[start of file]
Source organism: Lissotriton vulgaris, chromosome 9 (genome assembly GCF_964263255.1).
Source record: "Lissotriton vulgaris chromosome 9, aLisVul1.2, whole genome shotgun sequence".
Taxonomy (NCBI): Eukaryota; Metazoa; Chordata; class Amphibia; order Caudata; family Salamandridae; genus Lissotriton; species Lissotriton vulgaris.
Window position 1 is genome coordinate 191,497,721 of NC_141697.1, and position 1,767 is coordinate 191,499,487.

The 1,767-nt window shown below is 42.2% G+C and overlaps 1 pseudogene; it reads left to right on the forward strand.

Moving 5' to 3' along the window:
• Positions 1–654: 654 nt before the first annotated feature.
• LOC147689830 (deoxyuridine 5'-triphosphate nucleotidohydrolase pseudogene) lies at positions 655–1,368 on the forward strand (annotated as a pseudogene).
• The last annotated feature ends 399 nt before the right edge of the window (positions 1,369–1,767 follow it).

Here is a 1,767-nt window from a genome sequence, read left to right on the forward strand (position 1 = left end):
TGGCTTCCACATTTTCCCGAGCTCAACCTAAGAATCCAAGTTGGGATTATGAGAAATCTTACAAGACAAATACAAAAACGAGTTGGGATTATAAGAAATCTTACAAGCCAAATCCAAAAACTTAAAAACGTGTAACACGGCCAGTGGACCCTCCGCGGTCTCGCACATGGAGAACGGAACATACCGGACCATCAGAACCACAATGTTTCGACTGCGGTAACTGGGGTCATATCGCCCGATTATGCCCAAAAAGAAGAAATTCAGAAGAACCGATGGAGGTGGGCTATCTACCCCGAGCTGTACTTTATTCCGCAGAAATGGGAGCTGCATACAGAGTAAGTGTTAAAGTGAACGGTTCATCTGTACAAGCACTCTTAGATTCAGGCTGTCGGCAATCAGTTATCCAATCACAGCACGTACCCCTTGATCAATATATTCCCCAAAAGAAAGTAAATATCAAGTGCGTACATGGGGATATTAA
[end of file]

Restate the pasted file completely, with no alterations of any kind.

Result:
Source organism: Lissotriton vulgaris, chromosome 9 (genome assembly GCF_964263255.1).
Source record: "Lissotriton vulgaris chromosome 9, aLisVul1.2, whole genome shotgun sequence".
Taxonomy (NCBI): Eukaryota; Metazoa; Chordata; class Amphibia; order Caudata; family Salamandridae; genus Lissotriton; species Lissotriton vulgaris.
Window position 1 is genome coordinate 191,497,721 of NC_141697.1, and position 1,767 is coordinate 191,499,487.

The 1,767-nt window shown below is 42.2% G+C and overlaps 1 pseudogene; it reads left to right on the forward strand.

Moving 5' to 3' along the window:
• Positions 1–654: 654 nt before the first annotated feature.
• LOC147689830 (deoxyuridine 5'-triphosphate nucleotidohydrolase pseudogene) lies at positions 655–1,368 on the forward strand (annotated as a pseudogene).
• The last annotated feature ends 399 nt before the right edge of the window (positions 1,369–1,767 follow it).

Here is a 1,767-nt window from a genome sequence, read left to right on the forward strand (position 1 = left end):
TGGCTTCCACATTTTCCCGAGCTCAACCTAAGAATCCAAGTTGGGATTATGAGAAATCTTACAAGACAAATACAAAAACGAGTTGGGATTATAAGAAATCTTACAAGCCAAATCCAAAAACTTAAAAACGTGTAACACGGCCAGTGGACCCTCCGCGGTCTCGCACATGGAGAACGGAACATACCGGACCATCAGAACCACAATGTTTCGACTGCGGTAACTGGGGTCATATCGCCCGATTATGCCCAAAAAGAAGAAATTCAGAAGAACCGATGGAGGTGGGCTATCTACCCCGAGCTGTACTTTATTCCGCAGAAATGGGAGCTGCATACAGAGTAAGTGTTAAAGTGAACGGTTCATCTGTACAAGCACTCTTAGATTCAGGCTGTCGGCAATCAGTTATCCAATCACAGCACGTACCCCTTGATCAATATATTCCCCAAAAGAAAGTAAATATCAAGTGCGTACATGGGGATATTAA